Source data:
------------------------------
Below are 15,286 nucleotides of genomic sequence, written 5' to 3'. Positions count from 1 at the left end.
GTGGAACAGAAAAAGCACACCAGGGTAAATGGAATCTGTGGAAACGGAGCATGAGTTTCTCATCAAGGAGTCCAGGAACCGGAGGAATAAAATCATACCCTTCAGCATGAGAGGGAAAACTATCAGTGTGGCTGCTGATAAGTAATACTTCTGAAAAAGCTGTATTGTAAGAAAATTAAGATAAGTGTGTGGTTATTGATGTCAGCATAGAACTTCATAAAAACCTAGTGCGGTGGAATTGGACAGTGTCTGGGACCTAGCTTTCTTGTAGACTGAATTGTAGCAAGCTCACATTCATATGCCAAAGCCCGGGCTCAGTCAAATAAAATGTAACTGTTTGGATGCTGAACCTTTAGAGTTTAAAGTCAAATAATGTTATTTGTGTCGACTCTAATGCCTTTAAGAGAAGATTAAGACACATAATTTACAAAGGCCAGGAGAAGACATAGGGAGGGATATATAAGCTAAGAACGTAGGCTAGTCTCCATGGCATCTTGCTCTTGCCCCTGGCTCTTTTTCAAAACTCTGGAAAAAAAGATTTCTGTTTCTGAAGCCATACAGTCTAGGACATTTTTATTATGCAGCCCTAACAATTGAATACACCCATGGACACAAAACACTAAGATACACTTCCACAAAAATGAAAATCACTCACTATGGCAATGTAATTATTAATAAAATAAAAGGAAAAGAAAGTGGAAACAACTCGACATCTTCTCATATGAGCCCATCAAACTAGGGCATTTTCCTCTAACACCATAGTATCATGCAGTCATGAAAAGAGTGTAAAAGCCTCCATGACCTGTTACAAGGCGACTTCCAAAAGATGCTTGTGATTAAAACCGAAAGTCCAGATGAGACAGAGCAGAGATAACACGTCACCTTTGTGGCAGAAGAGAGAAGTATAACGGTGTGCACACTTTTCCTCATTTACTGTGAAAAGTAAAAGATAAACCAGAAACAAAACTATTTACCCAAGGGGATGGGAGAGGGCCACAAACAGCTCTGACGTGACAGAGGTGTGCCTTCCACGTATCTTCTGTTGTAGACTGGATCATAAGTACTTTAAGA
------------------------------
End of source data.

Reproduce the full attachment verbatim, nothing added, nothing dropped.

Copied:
Below are 15,286 nucleotides of genomic sequence, written 5' to 3'. Positions count from 1 at the left end.
GTGGAACAGAAAAAGCACACCAGGGTAAATGGAATCTGTGGAAACGGAGCATGAGTTTCTCATCAAGGAGTCCAGGAACCGGAGGAATAAAATCATACCCTTCAGCATGAGAGGGAAAACTATCAGTGTGGCTGCTGATAAGTAATACTTCTGAAAAAGCTGTATTGTAAGAAAATTAAGATAAGTGTGTGGTTATTGATGTCAGCATAGAACTTCATAAAAACCTAGTGCGGTGGAATTGGACAGTGTCTGGGACCTAGCTTTCTTGTAGACTGAATTGTAGCAAGCTCACATTCATATGCCAAAGCCCGGGCTCAGTCAAATAAAATGTAACTGTTTGGATGCTGAACCTTTAGAGTTTAAAGTCAAATAATGTTATTTGTGTCGACTCTAATGCCTTTAAGAGAAGATTAAGACACATAATTTACAAAGGCCAGGAGAAGACATAGGGAGGGATATATAAGCTAAGAACGTAGGCTAGTCTCCATGGCATCTTGCTCTTGCCCCTGGCTCTTTTTCAAAACTCTGGAAAAAAAGATTTCTGTTTCTGAAGCCATACAGTCTAGGACATTTTTATTATGCAGCCCTAACAATTGAATACACCCATGGACACAAAACACTAAGATACACTTCCACAAAAATGAAAATCACTCACTATGGCAATGTAATTATTAATAAAATAAAAGGAAAAGAAAGTGGAAACAACTCGACATCTTCTCATATGAGCCCATCAAACTAGGGCATTTTCCTCTAACACCATAGTATCATGCAGTCATGAAAAGAGTGTAAAAGCCTCCATGACCTGTTACAAGGCGACTTCCAAAAGATGCTTGTGATTAAAACCGAAAGTCCAGATGAGACAGAGCAGAGATAACACGTCACCTTTGTGGCAGAAGAGAGAAGTATAACGGTGTGCACACTTTTCCTCATTTACTGTGAAAAGTAAAAGATAAACCAGAAACAAAACTATTTACCCAAGGGGATGGGAGAGGGCCACAAACAGCTCTGACGTGACAGAGGTGTGCCTTCCACGTATCTTCTGTTGTAGACTGGATCATAAGTACTTTAAGA